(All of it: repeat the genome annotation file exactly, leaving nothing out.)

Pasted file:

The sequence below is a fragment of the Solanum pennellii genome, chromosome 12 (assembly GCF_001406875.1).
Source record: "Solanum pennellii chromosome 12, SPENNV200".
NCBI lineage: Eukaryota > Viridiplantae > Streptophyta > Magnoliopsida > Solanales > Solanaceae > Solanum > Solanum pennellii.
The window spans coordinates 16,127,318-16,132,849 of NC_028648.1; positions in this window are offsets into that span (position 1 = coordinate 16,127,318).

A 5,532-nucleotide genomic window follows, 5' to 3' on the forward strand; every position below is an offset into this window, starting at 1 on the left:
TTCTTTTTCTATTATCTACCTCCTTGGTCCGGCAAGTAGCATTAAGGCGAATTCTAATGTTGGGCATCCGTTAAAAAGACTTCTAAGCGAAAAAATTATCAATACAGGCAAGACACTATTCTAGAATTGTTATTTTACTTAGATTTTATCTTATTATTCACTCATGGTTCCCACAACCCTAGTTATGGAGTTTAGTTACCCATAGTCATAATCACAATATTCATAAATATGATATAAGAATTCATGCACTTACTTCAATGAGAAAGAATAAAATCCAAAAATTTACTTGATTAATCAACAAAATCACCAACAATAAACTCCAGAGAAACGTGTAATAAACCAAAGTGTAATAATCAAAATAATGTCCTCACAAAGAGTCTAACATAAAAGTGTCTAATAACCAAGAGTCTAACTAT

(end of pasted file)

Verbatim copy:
The sequence below is a fragment of the Solanum pennellii genome, chromosome 12 (assembly GCF_001406875.1).
Source record: "Solanum pennellii chromosome 12, SPENNV200".
NCBI lineage: Eukaryota > Viridiplantae > Streptophyta > Magnoliopsida > Solanales > Solanaceae > Solanum > Solanum pennellii.
The window spans coordinates 16,127,318-16,132,849 of NC_028648.1; positions in this window are offsets into that span (position 1 = coordinate 16,127,318).

A 5,532-nucleotide genomic window follows, 5' to 3' on the forward strand; every position below is an offset into this window, starting at 1 on the left:
TTCTTTTTCTATTATCTACCTCCTTGGTCCGGCAAGTAGCATTAAGGCGAATTCTAATGTTGGGCATCCGTTAAAAAGACTTCTAAGCGAAAAAATTATCAATACAGGCAAGACACTATTCTAGAATTGTTATTTTACTTAGATTTTATCTTATTATTCACTCATGGTTCCCACAACCCTAGTTATGGAGTTTAGTTACCCATAGTCATAATCACAATATTCATAAATATGATATAAGAATTCATGCACTTACTTCAATGAGAAAGAATAAAATCCAAAAATTTACTTGATTAATCAACAAAATCACCAACAATAAACTCCAGAGAAACGTGTAATAAACCAAAGTGTAATAATCAAAATAATGTCCTCACAAAGAGTCTAACATAAAAGTGTCTAATAACCAAGAGTCTAACTAT